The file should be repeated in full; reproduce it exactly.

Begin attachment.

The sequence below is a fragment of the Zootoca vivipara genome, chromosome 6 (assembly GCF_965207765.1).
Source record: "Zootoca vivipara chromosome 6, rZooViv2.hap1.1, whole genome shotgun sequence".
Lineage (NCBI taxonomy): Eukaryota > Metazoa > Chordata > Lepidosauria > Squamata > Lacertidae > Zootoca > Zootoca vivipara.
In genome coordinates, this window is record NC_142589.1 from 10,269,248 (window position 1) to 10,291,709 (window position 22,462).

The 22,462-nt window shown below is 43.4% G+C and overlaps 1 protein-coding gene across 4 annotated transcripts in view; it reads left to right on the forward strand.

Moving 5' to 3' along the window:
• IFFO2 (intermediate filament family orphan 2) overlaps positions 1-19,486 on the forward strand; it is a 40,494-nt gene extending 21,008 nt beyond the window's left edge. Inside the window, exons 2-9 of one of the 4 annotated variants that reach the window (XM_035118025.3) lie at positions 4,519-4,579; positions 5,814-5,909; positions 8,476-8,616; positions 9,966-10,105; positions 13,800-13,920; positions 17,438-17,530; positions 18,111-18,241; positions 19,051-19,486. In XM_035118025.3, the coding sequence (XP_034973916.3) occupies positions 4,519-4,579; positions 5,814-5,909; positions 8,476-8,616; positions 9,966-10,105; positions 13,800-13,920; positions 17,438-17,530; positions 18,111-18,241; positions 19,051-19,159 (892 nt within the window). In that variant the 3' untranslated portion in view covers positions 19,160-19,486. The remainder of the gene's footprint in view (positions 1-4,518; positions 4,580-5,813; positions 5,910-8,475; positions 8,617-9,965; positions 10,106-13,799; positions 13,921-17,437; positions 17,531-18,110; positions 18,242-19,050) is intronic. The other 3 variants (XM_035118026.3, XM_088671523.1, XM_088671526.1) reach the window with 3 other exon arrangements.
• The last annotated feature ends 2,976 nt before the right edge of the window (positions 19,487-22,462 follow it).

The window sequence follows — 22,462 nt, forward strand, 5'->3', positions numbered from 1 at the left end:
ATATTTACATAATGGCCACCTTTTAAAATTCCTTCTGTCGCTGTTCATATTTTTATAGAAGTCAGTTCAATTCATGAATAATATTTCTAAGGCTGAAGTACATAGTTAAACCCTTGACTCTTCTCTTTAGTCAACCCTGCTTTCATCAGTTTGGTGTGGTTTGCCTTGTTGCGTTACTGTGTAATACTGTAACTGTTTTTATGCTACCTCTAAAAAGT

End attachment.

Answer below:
The sequence below is a fragment of the Zootoca vivipara genome, chromosome 6 (assembly GCF_965207765.1).
Source record: "Zootoca vivipara chromosome 6, rZooViv2.hap1.1, whole genome shotgun sequence".
Lineage (NCBI taxonomy): Eukaryota > Metazoa > Chordata > Lepidosauria > Squamata > Lacertidae > Zootoca > Zootoca vivipara.
In genome coordinates, this window is record NC_142589.1 from 10,269,248 (window position 1) to 10,291,709 (window position 22,462).

The 22,462-nt window shown below is 43.4% G+C and overlaps 1 protein-coding gene across 4 annotated transcripts in view; it reads left to right on the forward strand.

Moving 5' to 3' along the window:
• IFFO2 (intermediate filament family orphan 2) overlaps positions 1-19,486 on the forward strand; it is a 40,494-nt gene extending 21,008 nt beyond the window's left edge. Inside the window, exons 2-9 of one of the 4 annotated variants that reach the window (XM_035118025.3) lie at positions 4,519-4,579; positions 5,814-5,909; positions 8,476-8,616; positions 9,966-10,105; positions 13,800-13,920; positions 17,438-17,530; positions 18,111-18,241; positions 19,051-19,486. In XM_035118025.3, the coding sequence (XP_034973916.3) occupies positions 4,519-4,579; positions 5,814-5,909; positions 8,476-8,616; positions 9,966-10,105; positions 13,800-13,920; positions 17,438-17,530; positions 18,111-18,241; positions 19,051-19,159 (892 nt within the window). In that variant the 3' untranslated portion in view covers positions 19,160-19,486. The remainder of the gene's footprint in view (positions 1-4,518; positions 4,580-5,813; positions 5,910-8,475; positions 8,617-9,965; positions 10,106-13,799; positions 13,921-17,437; positions 17,531-18,110; positions 18,242-19,050) is intronic. The other 3 variants (XM_035118026.3, XM_088671523.1, XM_088671526.1) reach the window with 3 other exon arrangements.
• The last annotated feature ends 2,976 nt before the right edge of the window (positions 19,487-22,462 follow it).

The window sequence follows — 22,462 nt, forward strand, 5'->3', positions numbered from 1 at the left end:
ATATTTACATAATGGCCACCTTTTAAAATTCCTTCTGTCGCTGTTCATATTTTTATAGAAGTCAGTTCAATTCATGAATAATATTTCTAAGGCTGAAGTACATAGTTAAACCCTTGACTCTTCTCTTTAGTCAACCCTGCTTTCATCAGTTTGGTGTGGTTTGCCTTGTTGCGTTACTGTGTAATACTGTAACTGTTTTTATGCTACCTCTAAAAAGT